JRR

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It’s a good article. It points out that willful, wanton and grossly negligent acts are not covered by the agreement.

However, when one has an ongoing relationship, it’s not necessarily an easy judgment to make as one has to consider the effect on the long term relationship.

One would hope that behind the scene negotiations could resolve the matter without a suit being necessary.

In this case, not only does the ongoing relation with CSX need to be considered, but also how a lawsuit against CSX might affect relationships with other hosts.

Business judgments in cases like these need to be wisely and carefully made.

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dlagrua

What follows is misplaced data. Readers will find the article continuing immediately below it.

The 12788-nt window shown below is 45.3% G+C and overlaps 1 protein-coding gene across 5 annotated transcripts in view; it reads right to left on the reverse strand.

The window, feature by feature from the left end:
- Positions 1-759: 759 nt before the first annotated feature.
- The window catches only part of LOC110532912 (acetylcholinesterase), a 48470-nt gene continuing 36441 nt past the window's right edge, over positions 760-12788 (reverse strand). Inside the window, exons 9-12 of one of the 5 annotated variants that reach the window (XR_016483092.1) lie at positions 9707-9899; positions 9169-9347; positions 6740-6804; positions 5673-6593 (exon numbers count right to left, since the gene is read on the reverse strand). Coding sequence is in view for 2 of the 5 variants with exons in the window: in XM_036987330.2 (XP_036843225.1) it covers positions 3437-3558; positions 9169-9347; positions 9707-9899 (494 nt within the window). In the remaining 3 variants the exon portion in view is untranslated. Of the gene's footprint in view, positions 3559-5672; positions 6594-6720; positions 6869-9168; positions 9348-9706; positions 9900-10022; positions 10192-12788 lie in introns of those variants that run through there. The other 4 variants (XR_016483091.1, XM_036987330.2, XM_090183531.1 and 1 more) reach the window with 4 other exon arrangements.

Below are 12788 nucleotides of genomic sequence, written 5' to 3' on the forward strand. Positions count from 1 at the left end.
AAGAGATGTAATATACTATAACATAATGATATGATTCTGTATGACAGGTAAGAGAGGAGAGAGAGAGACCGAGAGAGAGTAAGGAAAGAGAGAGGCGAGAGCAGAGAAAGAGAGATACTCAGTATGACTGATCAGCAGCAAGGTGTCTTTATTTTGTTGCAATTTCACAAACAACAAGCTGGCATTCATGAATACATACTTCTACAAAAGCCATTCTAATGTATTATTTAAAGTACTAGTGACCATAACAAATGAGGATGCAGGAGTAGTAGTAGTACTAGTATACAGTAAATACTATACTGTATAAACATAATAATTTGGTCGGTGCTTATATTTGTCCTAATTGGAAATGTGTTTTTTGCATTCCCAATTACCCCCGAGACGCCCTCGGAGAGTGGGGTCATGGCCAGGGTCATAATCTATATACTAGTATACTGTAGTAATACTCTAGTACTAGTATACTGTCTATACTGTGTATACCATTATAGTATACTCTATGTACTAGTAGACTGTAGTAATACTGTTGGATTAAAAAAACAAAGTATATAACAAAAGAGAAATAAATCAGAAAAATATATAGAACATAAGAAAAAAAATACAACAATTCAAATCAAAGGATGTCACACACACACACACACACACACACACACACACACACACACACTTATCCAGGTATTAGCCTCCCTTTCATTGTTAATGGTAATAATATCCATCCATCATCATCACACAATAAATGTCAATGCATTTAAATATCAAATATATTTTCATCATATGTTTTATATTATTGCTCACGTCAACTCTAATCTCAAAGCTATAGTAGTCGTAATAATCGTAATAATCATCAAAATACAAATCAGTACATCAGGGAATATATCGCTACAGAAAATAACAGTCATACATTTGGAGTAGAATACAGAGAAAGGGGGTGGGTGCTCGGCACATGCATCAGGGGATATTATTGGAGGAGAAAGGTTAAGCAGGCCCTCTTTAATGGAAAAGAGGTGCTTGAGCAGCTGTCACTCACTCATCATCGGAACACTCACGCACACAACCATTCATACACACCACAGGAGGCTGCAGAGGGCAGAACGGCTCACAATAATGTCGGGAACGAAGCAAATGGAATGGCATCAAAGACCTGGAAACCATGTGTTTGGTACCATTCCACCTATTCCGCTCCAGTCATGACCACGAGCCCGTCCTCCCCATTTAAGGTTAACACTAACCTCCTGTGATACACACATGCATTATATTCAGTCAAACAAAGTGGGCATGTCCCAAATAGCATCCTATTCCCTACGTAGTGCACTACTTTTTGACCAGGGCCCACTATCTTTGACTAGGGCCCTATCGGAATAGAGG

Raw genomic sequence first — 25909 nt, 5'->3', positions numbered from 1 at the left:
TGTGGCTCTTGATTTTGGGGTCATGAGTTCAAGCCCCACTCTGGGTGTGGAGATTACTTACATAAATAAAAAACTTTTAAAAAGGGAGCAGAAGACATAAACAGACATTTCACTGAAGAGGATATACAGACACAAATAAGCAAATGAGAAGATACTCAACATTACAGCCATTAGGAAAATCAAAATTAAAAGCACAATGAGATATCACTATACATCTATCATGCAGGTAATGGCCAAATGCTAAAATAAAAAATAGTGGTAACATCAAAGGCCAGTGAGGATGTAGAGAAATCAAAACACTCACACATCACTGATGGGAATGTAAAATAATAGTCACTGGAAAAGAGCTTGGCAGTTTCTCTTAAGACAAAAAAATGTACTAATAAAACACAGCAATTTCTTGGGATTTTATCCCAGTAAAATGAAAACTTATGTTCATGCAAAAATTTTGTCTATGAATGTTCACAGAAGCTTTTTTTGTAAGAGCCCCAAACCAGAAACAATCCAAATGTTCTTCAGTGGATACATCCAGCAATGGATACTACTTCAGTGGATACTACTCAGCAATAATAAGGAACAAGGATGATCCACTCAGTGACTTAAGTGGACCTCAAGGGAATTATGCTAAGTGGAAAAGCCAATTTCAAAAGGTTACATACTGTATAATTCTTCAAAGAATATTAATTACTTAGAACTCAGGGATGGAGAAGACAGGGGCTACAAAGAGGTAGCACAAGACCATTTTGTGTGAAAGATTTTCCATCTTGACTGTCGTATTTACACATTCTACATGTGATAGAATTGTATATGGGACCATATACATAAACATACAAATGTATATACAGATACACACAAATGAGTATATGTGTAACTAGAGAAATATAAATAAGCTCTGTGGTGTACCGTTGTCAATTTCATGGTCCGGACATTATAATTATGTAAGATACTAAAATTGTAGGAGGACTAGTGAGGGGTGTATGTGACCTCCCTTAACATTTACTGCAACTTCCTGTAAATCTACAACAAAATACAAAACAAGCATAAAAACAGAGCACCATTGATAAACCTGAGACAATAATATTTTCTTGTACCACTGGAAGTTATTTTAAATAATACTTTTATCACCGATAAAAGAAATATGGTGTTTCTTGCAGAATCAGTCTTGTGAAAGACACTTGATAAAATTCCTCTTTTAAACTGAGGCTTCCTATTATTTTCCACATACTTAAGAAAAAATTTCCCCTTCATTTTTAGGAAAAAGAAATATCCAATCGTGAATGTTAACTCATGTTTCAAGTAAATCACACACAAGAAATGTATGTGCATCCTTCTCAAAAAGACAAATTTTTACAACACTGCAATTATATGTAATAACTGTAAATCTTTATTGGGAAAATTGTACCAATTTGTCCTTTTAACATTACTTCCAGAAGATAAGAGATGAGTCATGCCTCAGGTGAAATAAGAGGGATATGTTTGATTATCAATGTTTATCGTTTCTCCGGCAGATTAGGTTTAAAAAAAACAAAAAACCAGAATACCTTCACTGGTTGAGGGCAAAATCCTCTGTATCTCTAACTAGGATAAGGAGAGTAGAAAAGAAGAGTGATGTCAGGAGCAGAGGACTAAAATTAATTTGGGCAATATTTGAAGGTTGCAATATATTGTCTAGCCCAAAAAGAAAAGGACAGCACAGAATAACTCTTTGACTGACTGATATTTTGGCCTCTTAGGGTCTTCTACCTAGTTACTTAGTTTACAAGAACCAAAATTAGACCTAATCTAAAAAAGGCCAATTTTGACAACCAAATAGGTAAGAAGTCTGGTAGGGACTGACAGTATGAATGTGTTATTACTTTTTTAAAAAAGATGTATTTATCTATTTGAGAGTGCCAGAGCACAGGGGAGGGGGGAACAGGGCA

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I sure hope that this Associated Press article is not true as it implies that the private railroads bear no responsibility for any and all accidents involving Amtrak on their rails.

http://www.foxnews.com/politics/2018/02/11/in-secret-deal-tax-backed-amtrak-pays-for-private-railroads-screwups-report.html

If this truly is the case then CSX in the recent SC accident bears no fault and no responsibility for the accident. Amtrak pays the bill. If true this is alarming. What do our informed forum members know about this??
 

jis

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This is nothing new. It has been true for a long long time. There may be some exceptions carved out by courts in specific cases. But the general regulation is indeed as described in the article. Of course, damages payment is also capped by the same law.